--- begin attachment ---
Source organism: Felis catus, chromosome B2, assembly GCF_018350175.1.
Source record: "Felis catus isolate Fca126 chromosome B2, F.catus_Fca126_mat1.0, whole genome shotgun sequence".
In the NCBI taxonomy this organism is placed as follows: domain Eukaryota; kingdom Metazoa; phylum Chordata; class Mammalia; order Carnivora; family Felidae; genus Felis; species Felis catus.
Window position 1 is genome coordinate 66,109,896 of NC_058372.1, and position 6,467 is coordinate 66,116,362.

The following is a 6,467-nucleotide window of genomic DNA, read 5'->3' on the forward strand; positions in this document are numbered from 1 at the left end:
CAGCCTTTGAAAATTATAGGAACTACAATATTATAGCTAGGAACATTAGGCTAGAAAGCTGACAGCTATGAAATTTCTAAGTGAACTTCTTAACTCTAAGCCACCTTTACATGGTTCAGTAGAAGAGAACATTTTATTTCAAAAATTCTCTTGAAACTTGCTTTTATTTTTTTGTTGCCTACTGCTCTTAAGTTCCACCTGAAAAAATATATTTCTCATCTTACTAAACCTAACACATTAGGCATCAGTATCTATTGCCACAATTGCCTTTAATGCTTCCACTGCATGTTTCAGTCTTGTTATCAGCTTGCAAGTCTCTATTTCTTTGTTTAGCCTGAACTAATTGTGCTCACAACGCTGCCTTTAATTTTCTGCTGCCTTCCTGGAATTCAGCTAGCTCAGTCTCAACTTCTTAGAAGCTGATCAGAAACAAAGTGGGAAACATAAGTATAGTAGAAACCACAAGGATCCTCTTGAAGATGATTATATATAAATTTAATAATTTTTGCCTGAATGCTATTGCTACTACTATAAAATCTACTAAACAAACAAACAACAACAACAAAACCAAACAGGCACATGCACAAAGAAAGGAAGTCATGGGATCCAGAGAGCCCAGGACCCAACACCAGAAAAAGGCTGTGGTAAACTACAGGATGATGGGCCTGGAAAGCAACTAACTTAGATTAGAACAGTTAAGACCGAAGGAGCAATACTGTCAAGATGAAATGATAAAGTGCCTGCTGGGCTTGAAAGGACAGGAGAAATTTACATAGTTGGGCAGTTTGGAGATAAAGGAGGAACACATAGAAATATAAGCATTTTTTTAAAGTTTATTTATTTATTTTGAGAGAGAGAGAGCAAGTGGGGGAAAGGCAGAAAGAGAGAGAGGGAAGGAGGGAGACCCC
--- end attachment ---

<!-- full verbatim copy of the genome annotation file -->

Source organism: Felis catus, chromosome B2, assembly GCF_018350175.1.
Source record: "Felis catus isolate Fca126 chromosome B2, F.catus_Fca126_mat1.0, whole genome shotgun sequence".
In the NCBI taxonomy this organism is placed as follows: domain Eukaryota; kingdom Metazoa; phylum Chordata; class Mammalia; order Carnivora; family Felidae; genus Felis; species Felis catus.
Window position 1 is genome coordinate 66,109,896 of NC_058372.1, and position 6,467 is coordinate 66,116,362.

The following is a 6,467-nucleotide window of genomic DNA, read 5'->3' on the forward strand; positions in this document are numbered from 1 at the left end:
CAGCCTTTGAAAATTATAGGAACTACAATATTATAGCTAGGAACATTAGGCTAGAAAGCTGACAGCTATGAAATTTCTAAGTGAACTTCTTAACTCTAAGCCACCTTTACATGGTTCAGTAGAAGAGAACATTTTATTTCAAAAATTCTCTTGAAACTTGCTTTTATTTTTTTGTTGCCTACTGCTCTTAAGTTCCACCTGAAAAAATATATTTCTCATCTTACTAAACCTAACACATTAGGCATCAGTATCTATTGCCACAATTGCCTTTAATGCTTCCACTGCATGTTTCAGTCTTGTTATCAGCTTGCAAGTCTCTATTTCTTTGTTTAGCCTGAACTAATTGTGCTCACAACGCTGCCTTTAATTTTCTGCTGCCTTCCTGGAATTCAGCTAGCTCAGTCTCAACTTCTTAGAAGCTGATCAGAAACAAAGTGGGAAACATAAGTATAGTAGAAACCACAAGGATCCTCTTGAAGATGATTATATATAAATTTAATAATTTTTGCCTGAATGCTATTGCTACTACTATAAAATCTACTAAACAAACAAACAACAACAACAAAACCAAACAGGCACATGCACAAAGAAAGGAAGTCATGGGATCCAGAGAGCCCAGGACCCAACACCAGAAAAAGGCTGTGGTAAACTACAGGATGATGGGCCTGGAAAGCAACTAACTTAGATTAGAACAGTTAAGACCGAAGGAGCAATACTGTCAAGATGAAATGATAAAGTGCCTGCTGGGCTTGAAAGGACAGGAGAAATTTACATAGTTGGGCAGTTTGGAGATAAAGGAGGAACACATAGAAATATAAGCATTTTTTTAAAGTTTATTTATTTATTTTGAGAGAGAGAGAGCAAGTGGGGGAAAGGCAGAAAGAGAGAGAGGGAAGGAGGGAGACCCC